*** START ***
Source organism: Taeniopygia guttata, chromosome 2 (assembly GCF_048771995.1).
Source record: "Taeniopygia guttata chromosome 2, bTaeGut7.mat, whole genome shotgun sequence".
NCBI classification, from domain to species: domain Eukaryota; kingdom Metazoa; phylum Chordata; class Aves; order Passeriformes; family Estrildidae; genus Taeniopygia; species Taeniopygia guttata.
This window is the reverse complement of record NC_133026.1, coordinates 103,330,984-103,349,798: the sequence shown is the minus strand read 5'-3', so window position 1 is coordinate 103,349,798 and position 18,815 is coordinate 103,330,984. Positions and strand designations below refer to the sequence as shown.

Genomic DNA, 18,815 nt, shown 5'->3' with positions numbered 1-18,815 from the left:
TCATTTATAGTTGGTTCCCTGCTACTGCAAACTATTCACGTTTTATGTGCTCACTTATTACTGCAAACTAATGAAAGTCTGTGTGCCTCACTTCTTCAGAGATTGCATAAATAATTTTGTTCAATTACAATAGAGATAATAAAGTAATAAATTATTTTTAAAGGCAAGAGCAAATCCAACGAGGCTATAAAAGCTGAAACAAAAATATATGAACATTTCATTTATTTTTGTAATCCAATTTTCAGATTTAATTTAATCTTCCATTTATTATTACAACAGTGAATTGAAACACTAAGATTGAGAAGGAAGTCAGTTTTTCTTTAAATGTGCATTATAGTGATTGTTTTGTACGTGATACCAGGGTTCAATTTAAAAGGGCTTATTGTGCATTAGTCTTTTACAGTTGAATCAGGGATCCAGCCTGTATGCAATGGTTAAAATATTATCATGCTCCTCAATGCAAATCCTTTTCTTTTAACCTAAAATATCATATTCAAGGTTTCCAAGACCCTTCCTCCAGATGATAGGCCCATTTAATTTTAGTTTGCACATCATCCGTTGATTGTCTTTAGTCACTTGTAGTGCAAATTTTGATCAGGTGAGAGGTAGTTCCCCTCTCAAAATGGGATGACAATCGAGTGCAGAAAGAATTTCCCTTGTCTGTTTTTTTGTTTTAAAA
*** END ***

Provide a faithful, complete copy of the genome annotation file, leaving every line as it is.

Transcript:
Source organism: Taeniopygia guttata, chromosome 2 (assembly GCF_048771995.1).
Source record: "Taeniopygia guttata chromosome 2, bTaeGut7.mat, whole genome shotgun sequence".
NCBI classification, from domain to species: domain Eukaryota; kingdom Metazoa; phylum Chordata; class Aves; order Passeriformes; family Estrildidae; genus Taeniopygia; species Taeniopygia guttata.
This window is the reverse complement of record NC_133026.1, coordinates 103,330,984-103,349,798: the sequence shown is the minus strand read 5'-3', so window position 1 is coordinate 103,349,798 and position 18,815 is coordinate 103,330,984. Positions and strand designations below refer to the sequence as shown.

Genomic DNA, 18,815 nt, shown 5'->3' with positions numbered 1-18,815 from the left:
TCATTTATAGTTGGTTCCCTGCTACTGCAAACTATTCACGTTTTATGTGCTCACTTATTACTGCAAACTAATGAAAGTCTGTGTGCCTCACTTCTTCAGAGATTGCATAAATAATTTTGTTCAATTACAATAGAGATAATAAAGTAATAAATTATTTTTAAAGGCAAGAGCAAATCCAACGAGGCTATAAAAGCTGAAACAAAAATATATGAACATTTCATTTATTTTTGTAATCCAATTTTCAGATTTAATTTAATCTTCCATTTATTATTACAACAGTGAATTGAAACACTAAGATTGAGAAGGAAGTCAGTTTTTCTTTAAATGTGCATTATAGTGATTGTTTTGTACGTGATACCAGGGTTCAATTTAAAAGGGCTTATTGTGCATTAGTCTTTTACAGTTGAATCAGGGATCCAGCCTGTATGCAATGGTTAAAATATTATCATGCTCCTCAATGCAAATCCTTTTCTTTTAACCTAAAATATCATATTCAAGGTTTCCAAGACCCTTCCTCCAGATGATAGGCCCATTTAATTTTAGTTTGCACATCATCCGTTGATTGTCTTTAGTCACTTGTAGTGCAAATTTTGATCAGGTGAGAGGTAGTTCCCCTCTCAAAATGGGATGACAATCGAGTGCAGAAAGAATTTCCCTTGTCTGTTTTTTTGTTTTAAAA